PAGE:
Perfect your turns by learning from Jamie Beauchesne’s mistakes.
I think this shot looks cool because my shorts are skimming the water. But in reality, it’s not the best position to be in. It’s a good example of getting too much angle too soon at the finish of the turn and biting off more than I can chew. This results in a straight, narrow approach into the next buoy. Ideally, my right shoulder and right hip shouldn’t be so low, and they should be more level. If I were more level coming out of the turn, my weight wouldn’t be so far back, resulting in less load on the rope and an earlier line into my next turn. — Jamie Beauchesne
4 Tips to Better Turns, Beauchesne Style
• Make sure your first movement counts. Don’t be hesitant on your pullout for the gates or to begin your open-water set. With the right amount of speed, you’ll be free of the boat to carve a nice turn.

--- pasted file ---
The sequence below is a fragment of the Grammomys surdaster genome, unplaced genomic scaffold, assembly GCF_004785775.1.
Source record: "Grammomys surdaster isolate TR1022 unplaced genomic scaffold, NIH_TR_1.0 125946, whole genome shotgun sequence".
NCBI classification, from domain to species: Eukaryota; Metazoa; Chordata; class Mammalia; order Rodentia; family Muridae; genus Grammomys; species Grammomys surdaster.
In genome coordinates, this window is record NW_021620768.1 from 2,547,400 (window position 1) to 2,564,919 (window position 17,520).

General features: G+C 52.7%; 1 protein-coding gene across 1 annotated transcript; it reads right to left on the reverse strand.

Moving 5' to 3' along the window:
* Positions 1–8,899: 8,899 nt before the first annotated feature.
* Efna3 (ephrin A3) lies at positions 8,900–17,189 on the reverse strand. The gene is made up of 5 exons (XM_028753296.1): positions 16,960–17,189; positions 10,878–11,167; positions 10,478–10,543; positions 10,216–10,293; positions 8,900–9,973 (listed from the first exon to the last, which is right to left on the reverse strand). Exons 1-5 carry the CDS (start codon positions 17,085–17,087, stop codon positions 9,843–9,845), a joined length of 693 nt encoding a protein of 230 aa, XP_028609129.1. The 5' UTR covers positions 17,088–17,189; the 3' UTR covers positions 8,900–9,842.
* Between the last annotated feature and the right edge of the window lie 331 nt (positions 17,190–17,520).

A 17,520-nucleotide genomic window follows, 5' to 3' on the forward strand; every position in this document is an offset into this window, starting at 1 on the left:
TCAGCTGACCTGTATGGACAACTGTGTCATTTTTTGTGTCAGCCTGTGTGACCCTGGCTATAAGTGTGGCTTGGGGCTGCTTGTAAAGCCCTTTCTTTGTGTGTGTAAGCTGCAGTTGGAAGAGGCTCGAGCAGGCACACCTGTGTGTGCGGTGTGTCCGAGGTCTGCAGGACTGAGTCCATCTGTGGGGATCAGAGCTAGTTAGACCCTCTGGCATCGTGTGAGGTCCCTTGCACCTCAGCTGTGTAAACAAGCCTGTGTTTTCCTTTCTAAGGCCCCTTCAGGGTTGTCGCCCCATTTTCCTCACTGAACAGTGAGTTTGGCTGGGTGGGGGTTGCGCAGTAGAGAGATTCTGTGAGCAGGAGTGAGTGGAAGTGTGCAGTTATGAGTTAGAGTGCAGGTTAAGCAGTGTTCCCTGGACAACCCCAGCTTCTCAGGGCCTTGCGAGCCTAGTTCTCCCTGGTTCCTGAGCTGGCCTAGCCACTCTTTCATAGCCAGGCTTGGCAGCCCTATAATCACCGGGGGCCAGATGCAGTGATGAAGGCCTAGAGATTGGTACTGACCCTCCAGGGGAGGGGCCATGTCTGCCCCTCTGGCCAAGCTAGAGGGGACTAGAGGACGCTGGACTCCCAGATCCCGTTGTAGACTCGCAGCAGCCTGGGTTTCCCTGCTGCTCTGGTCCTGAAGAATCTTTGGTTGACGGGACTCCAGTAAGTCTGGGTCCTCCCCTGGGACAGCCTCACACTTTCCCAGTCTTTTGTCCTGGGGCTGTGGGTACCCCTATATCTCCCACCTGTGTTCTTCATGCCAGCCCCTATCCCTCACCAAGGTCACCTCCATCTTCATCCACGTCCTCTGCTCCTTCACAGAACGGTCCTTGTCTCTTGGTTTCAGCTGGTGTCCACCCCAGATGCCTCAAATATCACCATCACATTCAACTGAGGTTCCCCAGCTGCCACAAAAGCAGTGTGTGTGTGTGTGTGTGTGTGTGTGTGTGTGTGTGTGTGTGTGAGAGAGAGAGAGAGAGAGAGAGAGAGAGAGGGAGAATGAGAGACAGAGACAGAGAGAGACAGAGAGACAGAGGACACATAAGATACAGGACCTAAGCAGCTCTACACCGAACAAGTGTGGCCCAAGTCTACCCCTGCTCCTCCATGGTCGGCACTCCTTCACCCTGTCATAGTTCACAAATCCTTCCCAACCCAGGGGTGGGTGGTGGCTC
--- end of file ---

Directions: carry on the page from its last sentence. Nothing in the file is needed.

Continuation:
• If you look across your tip, you lose your hips. Don’t be so quick to rotate your head at the finish of the turn. It’s the primary cause of wheelie turns. Use your peripheral vision to spot where you want to go until you get two hands back on the handle.
• Coming off the second wake, hold onto the handle a bit longer before you release. This allows the ski to take a more outbound trajectory after the edge change.
• Don’t rush the finish of the turn. I see a lot of skiers panicking to get their free hand back on the handle quick to complete the turn. Being patient at this point will earn you more angle and will help you maintain speed.